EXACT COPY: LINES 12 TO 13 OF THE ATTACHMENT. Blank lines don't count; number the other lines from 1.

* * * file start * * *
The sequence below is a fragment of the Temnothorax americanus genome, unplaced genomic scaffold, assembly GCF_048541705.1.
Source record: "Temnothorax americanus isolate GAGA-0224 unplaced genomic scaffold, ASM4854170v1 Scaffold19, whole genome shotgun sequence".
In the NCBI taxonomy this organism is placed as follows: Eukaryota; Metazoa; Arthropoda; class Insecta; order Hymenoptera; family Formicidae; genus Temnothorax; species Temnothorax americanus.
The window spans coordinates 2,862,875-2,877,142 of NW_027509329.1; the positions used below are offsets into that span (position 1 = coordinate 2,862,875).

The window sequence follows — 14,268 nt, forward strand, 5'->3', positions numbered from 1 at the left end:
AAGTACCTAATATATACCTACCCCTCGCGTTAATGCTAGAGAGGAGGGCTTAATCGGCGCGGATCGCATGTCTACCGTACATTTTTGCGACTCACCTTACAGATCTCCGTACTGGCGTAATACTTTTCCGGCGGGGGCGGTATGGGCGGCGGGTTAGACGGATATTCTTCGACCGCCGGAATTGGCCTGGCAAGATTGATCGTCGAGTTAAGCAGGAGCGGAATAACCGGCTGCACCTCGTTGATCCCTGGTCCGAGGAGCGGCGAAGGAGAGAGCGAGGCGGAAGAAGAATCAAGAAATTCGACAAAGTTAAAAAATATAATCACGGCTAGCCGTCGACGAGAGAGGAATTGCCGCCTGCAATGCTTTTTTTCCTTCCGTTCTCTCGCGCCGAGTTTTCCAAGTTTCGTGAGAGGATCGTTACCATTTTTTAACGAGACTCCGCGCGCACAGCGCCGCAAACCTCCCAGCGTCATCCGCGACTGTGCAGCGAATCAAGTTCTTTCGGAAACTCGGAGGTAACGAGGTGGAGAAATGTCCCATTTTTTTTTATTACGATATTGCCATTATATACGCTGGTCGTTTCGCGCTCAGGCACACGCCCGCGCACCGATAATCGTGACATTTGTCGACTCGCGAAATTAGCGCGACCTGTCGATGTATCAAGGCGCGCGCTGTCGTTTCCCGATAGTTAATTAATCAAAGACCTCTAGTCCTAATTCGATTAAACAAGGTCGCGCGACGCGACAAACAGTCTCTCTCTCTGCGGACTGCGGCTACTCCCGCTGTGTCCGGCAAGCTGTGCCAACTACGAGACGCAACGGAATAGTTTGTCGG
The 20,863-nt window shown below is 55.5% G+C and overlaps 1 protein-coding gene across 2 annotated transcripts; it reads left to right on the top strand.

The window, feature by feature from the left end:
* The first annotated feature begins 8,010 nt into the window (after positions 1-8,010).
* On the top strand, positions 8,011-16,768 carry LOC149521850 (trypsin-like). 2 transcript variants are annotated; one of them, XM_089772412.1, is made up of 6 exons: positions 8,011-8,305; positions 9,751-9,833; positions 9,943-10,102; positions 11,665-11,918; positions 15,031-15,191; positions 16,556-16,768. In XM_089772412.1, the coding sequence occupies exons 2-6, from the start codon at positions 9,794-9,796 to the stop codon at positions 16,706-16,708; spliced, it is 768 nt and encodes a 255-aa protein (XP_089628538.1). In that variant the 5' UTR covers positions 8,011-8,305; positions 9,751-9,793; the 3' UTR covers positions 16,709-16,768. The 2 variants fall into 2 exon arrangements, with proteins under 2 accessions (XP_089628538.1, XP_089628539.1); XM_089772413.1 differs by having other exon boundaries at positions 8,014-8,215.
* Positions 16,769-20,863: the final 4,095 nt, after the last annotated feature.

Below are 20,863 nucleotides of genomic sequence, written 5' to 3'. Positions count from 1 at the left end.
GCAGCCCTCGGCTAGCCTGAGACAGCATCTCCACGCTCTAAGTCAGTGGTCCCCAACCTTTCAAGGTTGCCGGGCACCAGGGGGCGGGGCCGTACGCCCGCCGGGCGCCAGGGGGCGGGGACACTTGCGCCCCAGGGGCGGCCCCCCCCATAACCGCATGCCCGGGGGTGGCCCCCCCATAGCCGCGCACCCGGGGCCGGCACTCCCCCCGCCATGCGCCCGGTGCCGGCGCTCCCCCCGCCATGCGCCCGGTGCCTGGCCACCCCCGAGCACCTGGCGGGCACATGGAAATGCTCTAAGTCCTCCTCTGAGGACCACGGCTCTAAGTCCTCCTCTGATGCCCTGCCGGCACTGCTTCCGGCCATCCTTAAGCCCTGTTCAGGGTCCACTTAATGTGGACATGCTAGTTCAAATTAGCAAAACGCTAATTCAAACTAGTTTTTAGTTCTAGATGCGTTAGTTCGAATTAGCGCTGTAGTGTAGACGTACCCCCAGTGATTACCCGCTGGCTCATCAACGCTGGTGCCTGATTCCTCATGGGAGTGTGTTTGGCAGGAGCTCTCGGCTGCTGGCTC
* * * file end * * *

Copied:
Below are 20,863 nucleotides of genomic sequence, written 5' to 3'. Positions count from 1 at the left end.
GCAGCCCTCGGCTAGCCTGAGACAGCATCTCCACGCTCTAAGTCAGTGGTCCCCAACCTTTCAAGGTTGCCGGGCACCAGGGGGCGGGGCCGTACGCCCGCCGGGCGCCAGGGGGCGGGGACACTTGCGCCCCAGGGGCGGCCCCCCCCATAACCGCATGCCCGGGGGTGGCCCCCCCATAGCCGCGCACCCGGGGCCGGCACTCCCCCCGCCATGCGCCCGGTGCCGGCGCTCCCCCCGCCATGCGCCCGGTGCCTGGCCACCCCCGAGCACCTGGCGGGCACATGGAAATGCTCTAAGTCCTCCTCTGAGGACCACGGCTCTAAGTCCTCCTCTGATGCCCTGCCGGCACTGCTTCCGGCCATCCTTAAGCCCTGTTCAGGGTCCACTTAATGTGGACATGCTAGTTCAAATTAGCAAAACGCTAATTCAAACTAGTTTTTAGTTCTAGATGCGTTAGTTCGAATTAGCGCTGTAGTGTAGACGTACCCCCAGTGATTACCCGCTGGCTCATCAACGCTGGTGCCTGATTCCTCATGGGAGTGTGTTTGGCAGGAGCTCTCGGCTGCTGGCTC